December 29, 2014

Three Counts Against Ex-Indiana Elections Chief Upheld

The defense attorney for former Indiana Secretary of State Charlie White says he will keep fighting the voter fraud convictions that forced him from office.

A state appeals court issued a ruling Monday that upholds three felony convictions against White, while dismissing three other counts.
 
White's defense attorney says in a statement that White intends to exhaust all of his appeal options.
 
The court upheld White's convictions on perjury, voting in an incorrect precinct and theft.
 
Special prosecutor John Dowd tells The Associated Press that those charges were the most significant regarding White's conduct.
 
Those charges stemmed from White using his ex-wife's home in Fishers as his voting address in 2010 while serving on the Indianapolis suburb's town council and running for secretary of state.  


Indiana Attorney General Greg Zoeller
(AP Photo/Darron Cummings, File)
October 15, 2014

Some Indiana Gay Marriages Could Be Invalid

The Indiana Attorney General's office says same-sex couples who married in the two days after the state's gay marriage ban was first struck down should confirm their marriages were properly recorded.

The Attorney General's office sent a memo to county clerks saying those couples faced unusual circumstances because same-sex marriages were allowed for a short time before a ruling against the ban was put on hold by a federal appeals court.

The Times of Munster reports those marriages might not be legally valid if couples didn't solemnize their marriage within 60 days of receiving a marriage license or the county clerks didn't record them within 3 days.
 
The office says those couples could obtain a new license and complete the necessary steps to avoid any uncertainty.
 


October 07, 2014

Indiana Clerks Must Issue Gay Marriage Licenses

The Indiana attorney general's office is telling all county clerks in the state that they must issue marriage licenses to same-sex couples.

The attorney general's office sent out the message Tuesday soon after the federal appeals court in Chicago formally lifted Indiana's gay marriage ban.
 
The appeals court action comes a day after the U.S. Supreme Court said it wouldn't hear appeals from Indiana and four other states seeking to keep gay marriage bans in place.
 
Chief Deputy Attorney General Matt Light tells county clerks they can't deny marriage licenses to same-sex couples so long as they meet all other license requirements.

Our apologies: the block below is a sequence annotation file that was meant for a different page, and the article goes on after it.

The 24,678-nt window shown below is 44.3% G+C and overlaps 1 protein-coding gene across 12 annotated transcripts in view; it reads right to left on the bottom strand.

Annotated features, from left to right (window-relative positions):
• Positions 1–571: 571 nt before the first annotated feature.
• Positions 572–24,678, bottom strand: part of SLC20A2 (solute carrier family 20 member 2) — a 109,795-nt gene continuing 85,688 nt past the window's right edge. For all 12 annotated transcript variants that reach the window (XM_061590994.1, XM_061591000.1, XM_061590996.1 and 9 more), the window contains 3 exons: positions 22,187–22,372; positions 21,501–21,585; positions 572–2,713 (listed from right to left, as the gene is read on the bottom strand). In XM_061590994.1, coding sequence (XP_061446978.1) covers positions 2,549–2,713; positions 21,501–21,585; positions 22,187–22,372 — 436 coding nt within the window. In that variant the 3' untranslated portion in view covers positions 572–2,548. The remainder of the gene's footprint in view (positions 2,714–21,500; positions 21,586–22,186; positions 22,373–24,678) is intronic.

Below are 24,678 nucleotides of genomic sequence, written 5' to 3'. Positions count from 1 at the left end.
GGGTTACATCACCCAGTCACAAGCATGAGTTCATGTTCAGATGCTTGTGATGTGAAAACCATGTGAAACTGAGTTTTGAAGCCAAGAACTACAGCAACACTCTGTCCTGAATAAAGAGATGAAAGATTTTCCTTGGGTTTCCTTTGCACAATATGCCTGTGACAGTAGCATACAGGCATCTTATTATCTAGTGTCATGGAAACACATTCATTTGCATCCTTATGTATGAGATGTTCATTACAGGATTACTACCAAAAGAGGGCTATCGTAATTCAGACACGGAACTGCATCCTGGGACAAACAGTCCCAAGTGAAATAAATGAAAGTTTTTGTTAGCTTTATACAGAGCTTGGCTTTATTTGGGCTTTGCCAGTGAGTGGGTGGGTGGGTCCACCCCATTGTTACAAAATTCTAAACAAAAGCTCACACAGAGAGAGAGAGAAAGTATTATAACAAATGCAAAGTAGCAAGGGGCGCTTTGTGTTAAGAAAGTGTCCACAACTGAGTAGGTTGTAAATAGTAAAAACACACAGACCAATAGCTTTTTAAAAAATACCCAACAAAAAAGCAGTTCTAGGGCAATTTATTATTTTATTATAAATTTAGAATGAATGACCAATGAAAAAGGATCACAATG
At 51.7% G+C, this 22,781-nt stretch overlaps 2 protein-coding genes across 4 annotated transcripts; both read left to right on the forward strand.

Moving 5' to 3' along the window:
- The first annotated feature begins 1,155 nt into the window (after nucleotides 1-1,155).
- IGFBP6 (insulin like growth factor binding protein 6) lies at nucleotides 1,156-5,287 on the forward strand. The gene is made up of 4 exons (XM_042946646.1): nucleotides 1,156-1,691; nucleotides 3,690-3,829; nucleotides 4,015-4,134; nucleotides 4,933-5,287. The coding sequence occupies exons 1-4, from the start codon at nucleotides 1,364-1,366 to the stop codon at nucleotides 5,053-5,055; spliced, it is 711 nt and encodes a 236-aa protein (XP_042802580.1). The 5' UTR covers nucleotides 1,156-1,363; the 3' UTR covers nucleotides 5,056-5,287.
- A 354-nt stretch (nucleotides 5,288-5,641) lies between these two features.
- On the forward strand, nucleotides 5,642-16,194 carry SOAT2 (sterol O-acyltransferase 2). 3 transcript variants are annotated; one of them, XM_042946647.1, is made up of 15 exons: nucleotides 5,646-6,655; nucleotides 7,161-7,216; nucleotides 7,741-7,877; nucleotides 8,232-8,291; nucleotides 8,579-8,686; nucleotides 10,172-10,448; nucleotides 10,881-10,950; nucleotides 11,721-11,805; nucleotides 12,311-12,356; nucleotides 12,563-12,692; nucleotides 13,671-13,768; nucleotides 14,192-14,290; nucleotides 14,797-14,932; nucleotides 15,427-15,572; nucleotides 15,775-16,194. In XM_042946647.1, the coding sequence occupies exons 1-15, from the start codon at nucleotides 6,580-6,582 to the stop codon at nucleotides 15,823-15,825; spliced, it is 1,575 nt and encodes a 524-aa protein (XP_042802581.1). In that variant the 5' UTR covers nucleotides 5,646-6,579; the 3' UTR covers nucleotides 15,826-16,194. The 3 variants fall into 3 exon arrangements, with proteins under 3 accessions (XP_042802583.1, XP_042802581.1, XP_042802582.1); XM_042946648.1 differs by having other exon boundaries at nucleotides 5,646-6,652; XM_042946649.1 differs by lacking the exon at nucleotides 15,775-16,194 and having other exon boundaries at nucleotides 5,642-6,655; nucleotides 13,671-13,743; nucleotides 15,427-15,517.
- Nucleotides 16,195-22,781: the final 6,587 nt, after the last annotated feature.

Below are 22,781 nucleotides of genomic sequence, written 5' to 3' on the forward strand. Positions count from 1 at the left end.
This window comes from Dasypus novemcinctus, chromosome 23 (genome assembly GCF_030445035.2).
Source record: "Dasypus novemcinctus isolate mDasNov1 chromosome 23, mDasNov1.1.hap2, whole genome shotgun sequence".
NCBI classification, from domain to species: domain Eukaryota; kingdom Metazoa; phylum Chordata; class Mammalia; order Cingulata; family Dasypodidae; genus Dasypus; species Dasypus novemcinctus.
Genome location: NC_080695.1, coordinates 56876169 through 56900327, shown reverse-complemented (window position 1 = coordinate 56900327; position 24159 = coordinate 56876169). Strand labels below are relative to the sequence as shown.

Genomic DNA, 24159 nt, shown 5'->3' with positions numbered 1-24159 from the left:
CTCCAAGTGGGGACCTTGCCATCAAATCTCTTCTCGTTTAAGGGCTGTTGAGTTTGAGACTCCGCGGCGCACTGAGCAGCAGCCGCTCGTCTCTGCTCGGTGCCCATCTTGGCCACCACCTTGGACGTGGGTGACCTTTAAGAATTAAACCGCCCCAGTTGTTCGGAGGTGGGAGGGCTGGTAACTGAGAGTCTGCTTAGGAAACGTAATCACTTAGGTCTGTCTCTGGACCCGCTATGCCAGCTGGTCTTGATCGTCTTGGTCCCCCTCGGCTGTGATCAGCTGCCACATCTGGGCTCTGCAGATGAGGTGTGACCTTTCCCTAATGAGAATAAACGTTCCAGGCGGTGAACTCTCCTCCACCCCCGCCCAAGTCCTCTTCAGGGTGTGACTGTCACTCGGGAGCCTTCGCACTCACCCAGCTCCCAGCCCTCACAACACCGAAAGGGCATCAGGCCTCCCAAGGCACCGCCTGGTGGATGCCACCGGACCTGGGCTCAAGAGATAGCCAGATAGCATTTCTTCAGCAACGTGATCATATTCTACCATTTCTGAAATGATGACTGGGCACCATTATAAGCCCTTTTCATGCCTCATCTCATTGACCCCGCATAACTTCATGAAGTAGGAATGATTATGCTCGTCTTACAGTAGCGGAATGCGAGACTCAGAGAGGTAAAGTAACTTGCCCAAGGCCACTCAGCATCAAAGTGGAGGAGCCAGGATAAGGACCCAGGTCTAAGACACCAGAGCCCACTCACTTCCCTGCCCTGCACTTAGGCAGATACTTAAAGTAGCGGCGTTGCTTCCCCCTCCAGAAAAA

Same-sex couples involved in the lawsuit in Indiana appear at a news conference.
(Photo Courtesy: Indiana Public Broadcasting)
October 06, 2014

Same-Sex Marriage Now Legal In Indiana

Indiana Gov. Mike Pence is reaffirming his commitment to traditional marriage but says he will follow the law regarding unions of same-sex couples. 

Pence said in a statement Monday that people are free to disagree over the U.S. Supreme Court's decision to reject an appeal of a ruling striking down Indiana's gay marriage ban, along with similar appeals in four other states. But he says people are not free to disobey the decision.  

County clerks in Indiana are beginning to issue marriage licenses to same-sex couples following the Supreme Court's order.  

Pence urges Indiana residents to continue to demonstrate civility and ``respect the beliefs of all people in our state.''  

Meanwhile, supporters of same-sex marriage in Indiana say they are ``ecstatic'' about the ruling.

American Civil Liberties Union of Indiana Legal Director Ken Falk said Monday that the high court's decision not to hear the appeals means same-sex marriage ``is now a reality'' in Indiana.  

He says same-sex marriages can now legally resume in the state, but he expects it to take several days for many county clerks to begin issuing licenses.  

Falk spoke at a news conference Monday at ACLU-Indiana's office in Indianapolis. He was joined by same-sex couples who took part in the original lawsuit challenging Indiana's ban of their marriages.

Among them were Melody Betterman-Layne and her wife Tara, who were out shopping when they got a message from their attorneys, telling them their marriage was once again legal in their home state.  Tara says at first she was disappointed the Supreme Court didn’t issue a broader ruling for the whole country.  Melody says she was flabbergasted…but excited:

Organizations who have treated us unfairly because they could, because the state of Indiana said that was okay, will not be able to do that anymore – that’s what I’m crowing a little bit about inside today”, said Melody.

Hundreds of same-sex couples were married across the state after a federal judge struck down Indiana's s ban in June.  

The Indiana attorney general's office says it will communicate with county clerks to minimize chaos and confusion at local courthouses.  

Those on the other side of the same-sex marriage debate were disappointed by the Supreme Court's announcement.

American Family Association of Indiana executive director Micah Clark says it’s a bad day for Hoosier children:

“This is a strike at the truth that children need a mom and a dad, that marriage is a union of not just any two people but a union of the two sexes", said Clark.